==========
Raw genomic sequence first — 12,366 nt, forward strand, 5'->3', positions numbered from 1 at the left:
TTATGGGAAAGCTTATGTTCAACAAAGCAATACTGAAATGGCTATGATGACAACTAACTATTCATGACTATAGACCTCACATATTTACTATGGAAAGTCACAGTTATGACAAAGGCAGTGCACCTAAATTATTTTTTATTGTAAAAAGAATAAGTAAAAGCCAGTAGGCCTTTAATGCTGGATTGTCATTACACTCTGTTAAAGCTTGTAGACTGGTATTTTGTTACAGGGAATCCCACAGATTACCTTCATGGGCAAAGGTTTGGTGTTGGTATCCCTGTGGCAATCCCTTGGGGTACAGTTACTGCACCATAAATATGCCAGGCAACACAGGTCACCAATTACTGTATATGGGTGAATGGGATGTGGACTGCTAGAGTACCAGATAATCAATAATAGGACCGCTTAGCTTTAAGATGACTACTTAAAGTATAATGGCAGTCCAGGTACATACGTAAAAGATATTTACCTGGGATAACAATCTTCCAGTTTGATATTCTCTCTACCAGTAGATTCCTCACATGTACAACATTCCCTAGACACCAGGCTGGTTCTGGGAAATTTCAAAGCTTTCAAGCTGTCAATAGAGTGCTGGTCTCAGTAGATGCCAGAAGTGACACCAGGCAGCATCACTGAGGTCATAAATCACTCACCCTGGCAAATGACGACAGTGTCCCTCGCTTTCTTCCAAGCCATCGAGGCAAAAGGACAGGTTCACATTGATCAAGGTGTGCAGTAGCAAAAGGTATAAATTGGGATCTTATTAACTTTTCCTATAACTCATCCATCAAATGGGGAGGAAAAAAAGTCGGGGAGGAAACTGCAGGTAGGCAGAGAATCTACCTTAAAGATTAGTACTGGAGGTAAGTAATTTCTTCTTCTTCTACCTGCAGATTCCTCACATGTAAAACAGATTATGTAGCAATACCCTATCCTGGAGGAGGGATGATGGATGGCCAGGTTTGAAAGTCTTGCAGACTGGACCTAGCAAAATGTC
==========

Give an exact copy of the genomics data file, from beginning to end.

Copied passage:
Raw genomic sequence first — 12,366 nt, forward strand, 5'->3', positions numbered from 1 at the left:
TTATGGGAAAGCTTATGTTCAACAAAGCAATACTGAAATGGCTATGATGACAACTAACTATTCATGACTATAGACCTCACATATTTACTATGGAAAGTCACAGTTATGACAAAGGCAGTGCACCTAAATTATTTTTTATTGTAAAAAGAATAAGTAAAAGCCAGTAGGCCTTTAATGCTGGATTGTCATTACACTCTGTTAAAGCTTGTAGACTGGTATTTTGTTACAGGGAATCCCACAGATTACCTTCATGGGCAAAGGTTTGGTGTTGGTATCCCTGTGGCAATCCCTTGGGGTACAGTTACTGCACCATAAATATGCCAGGCAACACAGGTCACCAATTACTGTATATGGGTGAATGGGATGTGGACTGCTAGAGTACCAGATAATCAATAATAGGACCGCTTAGCTTTAAGATGACTACTTAAAGTATAATGGCAGTCCAGGTACATACGTAAAAGATATTTACCTGGGATAACAATCTTCCAGTTTGATATTCTCTCTACCAGTAGATTCCTCACATGTACAACATTCCCTAGACACCAGGCTGGTTCTGGGAAATTTCAAAGCTTTCAAGCTGTCAATAGAGTGCTGGTCTCAGTAGATGCCAGAAGTGACACCAGGCAGCATCACTGAGGTCATAAATCACTCACCCTGGCAAATGACGACAGTGTCCCTCGCTTTCTTCCAAGCCATCGAGGCAAAAGGACAGGTTCACATTGATCAAGGTGTGCAGTAGCAAAAGGTATAAATTGGGATCTTATTAACTTTTCCTATAACTCATCCATCAAATGGGGAGGAAAAAAAGTCGGGGAGGAAACTGCAGGTAGGCAGAGAATCTACCTTAAAGATTAGTACTGGAGGTAAGTAATTTCTTCTTCTTCTACCTGCAGATTCCTCACATGTAAAACAGATTATGTAGCAATACCCTATCCTGGAGGAGGGATGATGGATGGCCAGGTTTGAAAGTCTTGCAGACTGGACCTAGCAAAATGTC